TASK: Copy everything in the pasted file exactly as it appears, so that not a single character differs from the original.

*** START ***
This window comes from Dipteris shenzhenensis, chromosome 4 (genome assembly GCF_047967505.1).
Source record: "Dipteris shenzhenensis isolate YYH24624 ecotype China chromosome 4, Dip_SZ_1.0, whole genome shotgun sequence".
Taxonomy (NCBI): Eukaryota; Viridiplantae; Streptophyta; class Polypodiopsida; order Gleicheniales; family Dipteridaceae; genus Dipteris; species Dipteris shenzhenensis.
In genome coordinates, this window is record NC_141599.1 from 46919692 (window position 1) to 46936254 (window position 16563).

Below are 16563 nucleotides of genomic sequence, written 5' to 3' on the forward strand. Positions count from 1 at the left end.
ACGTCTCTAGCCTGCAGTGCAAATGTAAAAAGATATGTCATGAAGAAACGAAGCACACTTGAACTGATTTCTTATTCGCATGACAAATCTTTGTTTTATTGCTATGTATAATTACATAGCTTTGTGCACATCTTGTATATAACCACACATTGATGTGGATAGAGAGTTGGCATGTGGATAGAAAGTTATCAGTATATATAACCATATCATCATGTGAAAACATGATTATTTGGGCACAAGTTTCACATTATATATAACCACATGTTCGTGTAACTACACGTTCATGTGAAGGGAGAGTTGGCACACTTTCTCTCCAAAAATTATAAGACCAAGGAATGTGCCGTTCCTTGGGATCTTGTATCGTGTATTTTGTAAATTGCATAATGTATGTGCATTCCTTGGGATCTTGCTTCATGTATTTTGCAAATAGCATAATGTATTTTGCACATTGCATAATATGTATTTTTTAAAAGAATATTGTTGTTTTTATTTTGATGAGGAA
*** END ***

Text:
This window comes from Dipteris shenzhenensis, chromosome 4 (genome assembly GCF_047967505.1).
Source record: "Dipteris shenzhenensis isolate YYH24624 ecotype China chromosome 4, Dip_SZ_1.0, whole genome shotgun sequence".
Taxonomy (NCBI): Eukaryota; Viridiplantae; Streptophyta; class Polypodiopsida; order Gleicheniales; family Dipteridaceae; genus Dipteris; species Dipteris shenzhenensis.
In genome coordinates, this window is record NC_141599.1 from 46919692 (window position 1) to 46936254 (window position 16563).

Below are 16563 nucleotides of genomic sequence, written 5' to 3' on the forward strand. Positions count from 1 at the left end.
ACGTCTCTAGCCTGCAGTGCAAATGTAAAAAGATATGTCATGAAGAAACGAAGCACACTTGAACTGATTTCTTATTCGCATGACAAATCTTTGTTTTATTGCTATGTATAATTACATAGCTTTGTGCACATCTTGTATATAACCACACATTGATGTGGATAGAGAGTTGGCATGTGGATAGAAAGTTATCAGTATATATAACCATATCATCATGTGAAAACATGATTATTTGGGCACAAGTTTCACATTATATATAACCACATGTTCGTGTAACTACACGTTCATGTGAAGGGAGAGTTGGCACACTTTCTCTCCAAAAATTATAAGACCAAGGAATGTGCCGTTCCTTGGGATCTTGTATCGTGTATTTTGTAAATTGCATAATGTATGTGCATTCCTTGGGATCTTGCTTCATGTATTTTGCAAATAGCATAATGTATTTTGCACATTGCATAATATGTATTTTTTAAAAGAATATTGTTGTTTTTATTTTGATGAGGAA